VATICAN CITY (CNS) — Pope Francis opened a three-day summit on the violence and persecution underway in the Middle East, saying arms trafficking was the root cause of many problems in the region.
The pope convened the Vatican summit Oct. 2-4 because of his growing concern and desire to do something about “the dramatic situation” Christians and other religious and ethnic minorities are facing in the Middle East, Jesuit Father Federico Lombardi said Oct. 2.
Those called to the summit included the seven Vatican nuncios based in Syria, Jordan-Iraq, Egypt, Israel-Palestinian territories, Iran, Lebanon and Turkey, as well as top Vatican officials from the Secretariat of State, the Vatican’s permanent representatives at the United Nations in New York and Geneva, as well as from Vatican offices dealing with issues concerning refugees, charitable aid and Eastern churches.
The pope opened the proceedings and spent about 30 minutes with the 24 summit participants.
Father Lombardi, the Vatican spokesman, said the pope spoke about his worries connected with the wars in the region and his concern for those suffering because of the widespread violence.
The pope mentioned the problem of terrorism, “in which a person’s life has no worth. He underlined the problem of the trafficking of arms that is at the root of many problems, as well as the humanitarian tragedy lived by the many people who are forced to leave their country,” the Jesuit priest said in a written statement.
Pope Francis encouraged continued prayers and the need to pinpoint concrete programs and action at many “more levels” that would show the church’s solidarity and involve the international community as well as people of good will in helping the countless people in need, he said.
The start of the summit came the same day Pope Francis met with the patriarch of the Assyrian Church of the East.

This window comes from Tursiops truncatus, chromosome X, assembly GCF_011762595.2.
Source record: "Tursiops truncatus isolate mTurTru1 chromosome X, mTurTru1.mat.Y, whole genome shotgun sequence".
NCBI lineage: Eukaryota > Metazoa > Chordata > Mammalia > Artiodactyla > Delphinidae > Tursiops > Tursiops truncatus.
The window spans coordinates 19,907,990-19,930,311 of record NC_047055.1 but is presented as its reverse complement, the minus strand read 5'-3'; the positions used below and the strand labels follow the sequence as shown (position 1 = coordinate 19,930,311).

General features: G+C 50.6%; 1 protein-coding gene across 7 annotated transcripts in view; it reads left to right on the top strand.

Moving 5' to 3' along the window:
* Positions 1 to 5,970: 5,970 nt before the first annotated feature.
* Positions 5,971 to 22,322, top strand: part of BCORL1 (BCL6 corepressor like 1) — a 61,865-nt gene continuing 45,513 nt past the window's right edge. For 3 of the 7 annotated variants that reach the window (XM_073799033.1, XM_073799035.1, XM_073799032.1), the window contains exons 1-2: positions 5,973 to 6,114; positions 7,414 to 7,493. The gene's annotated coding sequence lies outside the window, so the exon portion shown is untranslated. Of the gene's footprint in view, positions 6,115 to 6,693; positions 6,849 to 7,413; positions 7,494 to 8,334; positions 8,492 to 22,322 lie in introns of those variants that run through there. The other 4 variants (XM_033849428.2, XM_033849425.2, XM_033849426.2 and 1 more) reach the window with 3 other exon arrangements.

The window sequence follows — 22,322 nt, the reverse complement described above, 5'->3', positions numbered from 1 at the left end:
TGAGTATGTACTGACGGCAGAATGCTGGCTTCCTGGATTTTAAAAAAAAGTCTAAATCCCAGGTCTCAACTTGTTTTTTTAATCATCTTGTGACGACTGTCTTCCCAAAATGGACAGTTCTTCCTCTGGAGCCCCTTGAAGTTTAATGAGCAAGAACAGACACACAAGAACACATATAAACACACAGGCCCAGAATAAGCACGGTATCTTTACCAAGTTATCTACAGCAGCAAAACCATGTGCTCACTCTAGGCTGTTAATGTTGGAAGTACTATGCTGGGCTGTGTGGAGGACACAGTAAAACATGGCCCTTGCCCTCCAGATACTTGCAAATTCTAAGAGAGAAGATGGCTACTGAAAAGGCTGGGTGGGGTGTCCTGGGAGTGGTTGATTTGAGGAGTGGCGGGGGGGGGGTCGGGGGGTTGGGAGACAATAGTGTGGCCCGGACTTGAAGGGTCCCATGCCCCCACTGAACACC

“No religious, political or economic reasons can justify what is happening to hundreds of thousands of innocent men, women and children,” the pope told Catholicos Dinkha IV, the patriarch of a church whose oldest communities are in Iraq, Iran, Syria and Lebanon.
“How many of our brothers and sisters are suffering a daily persecution,” as can be seen with “the violence striking Christians and the faithful of other religious minorities, especially in Iraq and Syria,” he told the patriarch.
In their suffering, one can see “the body of Christ that, still today, is wounded, stricken and humiliated,” he said.
While theological discussions continue and much ecumenical progress has been made, the Assyrian Church of the East is not in communion with Rome.
Pope Francis pledged the Catholic Church’s continued commitment to dialogue and cooperation, and said, “We feel deeply united in prayer” and in charitable aid and action being taken to help alleviate the suffering of all Christians.
Join the CatholicPhilly.com family
CatholicPhilly.com works to strengthen the connections between people, families and communities every day by delivering the news people need to know about the Catholic Church, especially in the Philadelphia region, and the world in which we live.
By your donation in any amount, you and hundreds of other people become part of our mission to inform, form in the Catholic faith and inspire the thousands of readers who visit every month.
Here is how you can help:
- A $100 gift allows us to present award-winning photos of Catholic life in our neighborhoods.
- A $50 gift enables us to cover a news event in a local parish, school or Catholic institution.
- A $20 gift lets us obtain solid faith formation resources that can deepen your spirituality and knowledge of the faith.
- A small, automated monthly donation means you can support us continually and easily.
Won't you consider making a gift today?
Please join in the church's vital mission of communications by offering a gift in whatever amount that you can ― a single gift of $40, $50, $100, or more, or a monthly donation. Your gift will strengthen the fabric of our entire Catholic community and sustain CatholicPhilly.com as your trusted news source. Thank you in advance!
Make your donation by credit card here:
Or make your donation by check:
222 N. 17th Street
Philadelphia, PA 19103
PREVIOUS: Missouri spokesman confirms archbishop visited diocese for interviews
NEXT: Pope: People must open hearts to migrants who face closed borders
Share this story